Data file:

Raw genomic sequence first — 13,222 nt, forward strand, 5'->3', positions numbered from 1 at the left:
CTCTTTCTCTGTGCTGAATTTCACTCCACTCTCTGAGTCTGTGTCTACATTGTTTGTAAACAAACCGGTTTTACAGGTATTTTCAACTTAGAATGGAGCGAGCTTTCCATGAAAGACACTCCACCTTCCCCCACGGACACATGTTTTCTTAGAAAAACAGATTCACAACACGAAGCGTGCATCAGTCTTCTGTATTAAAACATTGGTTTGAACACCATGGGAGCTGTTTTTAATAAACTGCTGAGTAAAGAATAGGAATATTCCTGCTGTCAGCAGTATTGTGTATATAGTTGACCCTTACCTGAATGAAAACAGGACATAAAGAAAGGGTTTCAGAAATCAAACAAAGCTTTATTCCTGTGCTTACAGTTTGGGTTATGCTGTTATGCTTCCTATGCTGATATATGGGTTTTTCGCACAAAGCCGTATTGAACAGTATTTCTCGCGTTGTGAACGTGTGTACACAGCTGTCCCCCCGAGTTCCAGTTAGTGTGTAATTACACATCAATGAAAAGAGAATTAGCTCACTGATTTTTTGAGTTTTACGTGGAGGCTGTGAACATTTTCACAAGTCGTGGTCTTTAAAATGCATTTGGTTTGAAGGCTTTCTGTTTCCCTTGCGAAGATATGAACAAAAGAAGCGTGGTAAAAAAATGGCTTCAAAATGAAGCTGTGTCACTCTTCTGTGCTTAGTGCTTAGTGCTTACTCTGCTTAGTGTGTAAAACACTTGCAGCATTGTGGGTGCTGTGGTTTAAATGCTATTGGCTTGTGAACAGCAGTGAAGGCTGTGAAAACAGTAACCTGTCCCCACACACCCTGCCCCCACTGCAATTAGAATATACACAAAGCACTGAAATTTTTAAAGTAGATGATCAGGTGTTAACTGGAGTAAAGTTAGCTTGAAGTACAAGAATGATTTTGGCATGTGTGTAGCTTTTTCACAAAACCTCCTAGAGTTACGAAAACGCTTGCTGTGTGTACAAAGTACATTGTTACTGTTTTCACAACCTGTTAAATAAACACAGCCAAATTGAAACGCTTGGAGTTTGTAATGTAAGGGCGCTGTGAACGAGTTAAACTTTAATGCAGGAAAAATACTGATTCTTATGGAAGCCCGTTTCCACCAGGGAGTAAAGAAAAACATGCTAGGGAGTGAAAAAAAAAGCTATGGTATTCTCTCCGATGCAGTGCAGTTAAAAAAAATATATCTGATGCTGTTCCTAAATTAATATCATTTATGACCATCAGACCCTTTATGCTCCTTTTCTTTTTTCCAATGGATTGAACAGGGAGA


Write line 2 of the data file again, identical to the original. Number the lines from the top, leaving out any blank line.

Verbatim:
CTCTTTCTCTGTGCTGAATTTCACTCCACTCTCTGAGTCTGTGTCTACATTGTTTGTAAACAAACCGGTTTTACAGGTATTTTCAACTTAGAATGGAGCGAGCTTTCCATGAAAGACACTCCACCTTCCCCCACGGACACATGTTTTCTTAGAAAAACAGATTCACAACACGAAGCGTGCATCAGTCTTCTGTATTAAAACATTGGTTTGAACACCATGGGAGCTGTTTTTAATAAACTGCTGAGTAAAGAATAGGAATATTCCTGCTGTCAGCAGTATTGTGTATATAGTTGACCCTTACCTGAATGAAAACAGGACATAAAGAAAGGGTTTCAGAAATCAAACAAAGCTTTATTCCTGTGCTTACAGTTTGGGTTATGCTGTTATGCTTCCTATGCTGATATATGGGTTTTTCGCACAAAGCCGTATTGAACAGTATTTCTCGCGTTGTGAACGTGTGTACACAGCTGTCCCCCCGAGTTCCAGTTAGTGTGTAATTACACATCAATGAAAAGAGAATTAGCTCACTGATTTTTTGAGTTTTACGTGGAGGCTGTGAACATTTTCACAAGTCGTGGTCTTTAAAATGCATTTGGTTTGAAGGCTTTCTGTTTCCCTTGCGAAGATATGAACAAAAGAAGCGTGGTAAAAAAATGGCTTCAAAATGAAGCTGTGTCACTCTTCTGTGCTTAGTGCTTAGTGCTTACTCTGCTTAGTGTGTAAAACACTTGCAGCATTGTGGGTGCTGTGGTTTAAATGCTATTGGCTTGTGAACAGCAGTGAAGGCTGTGAAAACAGTAACCTGTCCCCACACACCCTGCCCCCACTGCAATTAGAATATACACAAAGCACTGAAATTTTTAAAGTAGATGATCAGGTGTTAACTGGAGTAAAGTTAGCTTGAAGTACAAGAATGATTTTGGCATGTGTGTAGCTTTTTCACAAAACCTCCTAGAGTTACGAAAACGCTTGCTGTGTGTACAAAGTACATTGTTACTGTTTTCACAACCTGTTAAATAAACACAGCCAAATTGAAACGCTTGGAGTTTGTAATGTAAGGGCGCTGTGAACGAGTTAAACTTTAATGCAGGAAAAATACTGATTCTTATGGAAGCCCGTTTCCACCAGGGAGTAAAGAAAAACATGCTAGGGAGTGAAAAAAAAAGCTATGGTATTCTCTCCGATGCAGTGCAGTTAAAAAAAATATATCTGATGCTGTTCCTAAATTAATATCATTTATGACCATCAGACCCTTTATGCTCCTTTTCTTTTTTCCAATGGATTGAACAGGGAGA